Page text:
Editor’s note: Rinku Sen and Fekkak Mamdouh are in bookstores in the Bay Area, Seattle, and Portland, OR this week discussing their book, The Accidental American.
As we travel around with the book, I’m fascinated that at every event, people ask totally different questions. Here’s the featured question of this week:
What are the policies we can use to get immigrants treated differently? This one comes to us in different ways. One man asked why couldn’t we use the clause in the UN Declaration of Human Rights that says people have the right to choose their own national identity to liberalize our policies. A young woman told us about her friend being sponsored to be a sushi chef and wanted to know if getting employers to do more of this was a way out. Another asked what exactly would a new immigration policy look like? These people are wanting specifics; I understand why, and there are a few in the book, but I caution us not to assume that if we have specific technical fixes, we will control the debate. We have to change the debate’s frame in order to get traction for the fixes.
There are lots of policy ideas, but we can’t talk about any of them in the current discourse, which is all about punishment on one side, and on the other side, all about how much cheap labor to let in legally. Remember, legalization can mean anything, including giving undocumented people 1 year visas tied to employment that they always have to renew. Legalization does not necessarily mean green card. Sponsorship could be expanded in many ways, but we don’t generally want immigrants to be tied to their employer without any independence. That makes them more exploitable. Note all the stories Domestic Workers United collected of nannies and housekeepers enduring beatings, hunger, constant back breaking work for years as their employers reassure them that their paperwork is “in process,” only to find that no such papers had ever been filed. To judge whether a specific policy idea is a good one, we need to compare them to some criteria. Does the policy help complete globalization so that workers have power equal to corporations? Does it allow for cultural change rather than trying to hold onto some notion of purity? Does it recognize that US residents and immigrants hold the same interests?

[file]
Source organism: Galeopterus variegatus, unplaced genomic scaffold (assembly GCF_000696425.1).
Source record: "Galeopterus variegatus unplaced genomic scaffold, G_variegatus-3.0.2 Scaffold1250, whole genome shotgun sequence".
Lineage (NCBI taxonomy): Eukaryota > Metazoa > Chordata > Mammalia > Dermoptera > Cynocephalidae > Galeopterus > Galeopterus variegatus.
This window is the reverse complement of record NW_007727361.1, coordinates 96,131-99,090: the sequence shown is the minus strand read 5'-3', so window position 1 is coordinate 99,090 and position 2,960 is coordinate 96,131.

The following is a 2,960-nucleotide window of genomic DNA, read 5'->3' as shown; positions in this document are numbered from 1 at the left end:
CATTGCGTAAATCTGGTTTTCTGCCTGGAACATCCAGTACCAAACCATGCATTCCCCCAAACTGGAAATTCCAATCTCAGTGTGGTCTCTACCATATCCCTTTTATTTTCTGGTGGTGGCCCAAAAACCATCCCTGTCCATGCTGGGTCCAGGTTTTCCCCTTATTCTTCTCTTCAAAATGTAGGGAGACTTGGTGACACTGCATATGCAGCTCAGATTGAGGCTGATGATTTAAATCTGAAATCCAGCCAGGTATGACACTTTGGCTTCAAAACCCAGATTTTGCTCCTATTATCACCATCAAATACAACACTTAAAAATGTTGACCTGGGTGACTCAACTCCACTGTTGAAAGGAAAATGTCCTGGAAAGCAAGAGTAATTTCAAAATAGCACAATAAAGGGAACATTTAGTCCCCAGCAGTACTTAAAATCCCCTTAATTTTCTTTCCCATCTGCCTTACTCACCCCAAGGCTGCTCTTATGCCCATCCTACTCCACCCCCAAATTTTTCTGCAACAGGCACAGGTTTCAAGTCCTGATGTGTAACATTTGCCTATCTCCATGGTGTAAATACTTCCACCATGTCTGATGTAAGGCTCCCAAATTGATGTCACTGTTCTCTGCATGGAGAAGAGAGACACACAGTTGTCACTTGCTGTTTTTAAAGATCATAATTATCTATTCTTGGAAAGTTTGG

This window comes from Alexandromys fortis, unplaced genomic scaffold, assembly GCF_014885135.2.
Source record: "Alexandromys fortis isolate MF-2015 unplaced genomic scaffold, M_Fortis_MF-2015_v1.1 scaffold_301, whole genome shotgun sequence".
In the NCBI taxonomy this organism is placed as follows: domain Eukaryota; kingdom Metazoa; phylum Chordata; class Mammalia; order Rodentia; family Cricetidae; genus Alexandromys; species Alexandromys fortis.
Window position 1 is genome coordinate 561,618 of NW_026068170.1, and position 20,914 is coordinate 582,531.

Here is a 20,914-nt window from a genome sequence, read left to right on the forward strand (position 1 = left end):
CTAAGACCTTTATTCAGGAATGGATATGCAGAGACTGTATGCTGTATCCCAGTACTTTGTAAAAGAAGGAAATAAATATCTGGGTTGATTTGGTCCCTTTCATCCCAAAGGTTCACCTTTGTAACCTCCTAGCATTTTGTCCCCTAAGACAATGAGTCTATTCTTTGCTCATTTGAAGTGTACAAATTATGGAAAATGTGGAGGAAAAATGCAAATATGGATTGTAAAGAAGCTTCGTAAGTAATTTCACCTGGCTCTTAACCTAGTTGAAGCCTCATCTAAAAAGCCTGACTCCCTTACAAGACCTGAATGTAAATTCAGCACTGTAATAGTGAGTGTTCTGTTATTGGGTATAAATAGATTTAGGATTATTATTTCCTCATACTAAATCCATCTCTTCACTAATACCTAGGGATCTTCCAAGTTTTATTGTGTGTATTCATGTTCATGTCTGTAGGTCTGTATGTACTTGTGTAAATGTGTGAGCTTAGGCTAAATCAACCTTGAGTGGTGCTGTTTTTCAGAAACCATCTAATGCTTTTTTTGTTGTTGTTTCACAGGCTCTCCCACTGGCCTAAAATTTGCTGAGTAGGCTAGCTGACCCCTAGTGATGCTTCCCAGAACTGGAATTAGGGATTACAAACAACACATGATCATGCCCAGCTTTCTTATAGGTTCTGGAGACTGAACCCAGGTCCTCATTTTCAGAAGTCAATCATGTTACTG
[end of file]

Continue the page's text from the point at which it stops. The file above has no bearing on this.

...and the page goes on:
What we need to do is get people talking about these principles and the criteria that should guide our immigration policy by asking new questions. Questions like, why do people come to this country in the first place? What is the theory behind our local and national economic development plans – are they about building something sustainable and raising the value of all jobs, or are they simply about trusting corporations to move to our town by giving them huge tax breaks? What do immigrants and native-born Americans have in common? In what system can we take care of all the world’s people – including, but not just Americans – so that migration can become a choice rather than an act of desperation? How do we protect the right to organize for all workers? Unless we can change the foundation of the discourse, none of these specifics will ever get air time.